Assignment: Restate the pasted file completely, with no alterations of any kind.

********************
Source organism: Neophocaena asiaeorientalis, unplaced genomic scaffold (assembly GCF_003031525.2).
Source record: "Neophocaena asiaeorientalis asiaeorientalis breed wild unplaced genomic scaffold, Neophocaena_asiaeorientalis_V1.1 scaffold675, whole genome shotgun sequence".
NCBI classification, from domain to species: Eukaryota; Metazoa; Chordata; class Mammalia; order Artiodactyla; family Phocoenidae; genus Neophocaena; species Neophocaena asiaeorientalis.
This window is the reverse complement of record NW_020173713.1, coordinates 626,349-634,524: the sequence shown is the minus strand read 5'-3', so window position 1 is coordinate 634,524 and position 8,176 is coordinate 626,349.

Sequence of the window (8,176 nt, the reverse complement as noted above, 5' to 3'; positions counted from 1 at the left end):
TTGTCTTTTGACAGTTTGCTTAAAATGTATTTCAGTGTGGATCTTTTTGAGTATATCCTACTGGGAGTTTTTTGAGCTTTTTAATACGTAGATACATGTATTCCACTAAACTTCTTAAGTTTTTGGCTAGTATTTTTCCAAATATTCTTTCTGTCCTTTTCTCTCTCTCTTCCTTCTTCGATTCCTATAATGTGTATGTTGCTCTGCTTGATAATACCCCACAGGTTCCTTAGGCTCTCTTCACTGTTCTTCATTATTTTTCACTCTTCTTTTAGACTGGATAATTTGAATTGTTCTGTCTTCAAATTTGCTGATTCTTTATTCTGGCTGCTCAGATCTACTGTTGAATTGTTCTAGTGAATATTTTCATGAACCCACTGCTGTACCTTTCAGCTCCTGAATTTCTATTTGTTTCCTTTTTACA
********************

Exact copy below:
Source organism: Neophocaena asiaeorientalis, unplaced genomic scaffold (assembly GCF_003031525.2).
Source record: "Neophocaena asiaeorientalis asiaeorientalis breed wild unplaced genomic scaffold, Neophocaena_asiaeorientalis_V1.1 scaffold675, whole genome shotgun sequence".
NCBI classification, from domain to species: Eukaryota; Metazoa; Chordata; class Mammalia; order Artiodactyla; family Phocoenidae; genus Neophocaena; species Neophocaena asiaeorientalis.
This window is the reverse complement of record NW_020173713.1, coordinates 626,349-634,524: the sequence shown is the minus strand read 5'-3', so window position 1 is coordinate 634,524 and position 8,176 is coordinate 626,349.

Sequence of the window (8,176 nt, the reverse complement as noted above, 5' to 3'; positions counted from 1 at the left end):
TTGTCTTTTGACAGTTTGCTTAAAATGTATTTCAGTGTGGATCTTTTTGAGTATATCCTACTGGGAGTTTTTTGAGCTTTTTAATACGTAGATACATGTATTCCACTAAACTTCTTAAGTTTTTGGCTAGTATTTTTCCAAATATTCTTTCTGTCCTTTTCTCTCTCTCTTCCTTCTTCGATTCCTATAATGTGTATGTTGCTCTGCTTGATAATACCCCACAGGTTCCTTAGGCTCTCTTCACTGTTCTTCATTATTTTTCACTCTTCTTTTAGACTGGATAATTTGAATTGTTCTGTCTTCAAATTTGCTGATTCTTTATTCTGGCTGCTCAGATCTACTGTTGAATTGTTCTAGTGAATATTTTCATGAACCCACTGCTGTACCTTTCAGCTCCTGAATTTCTATTTGTTTCCTTTTTACA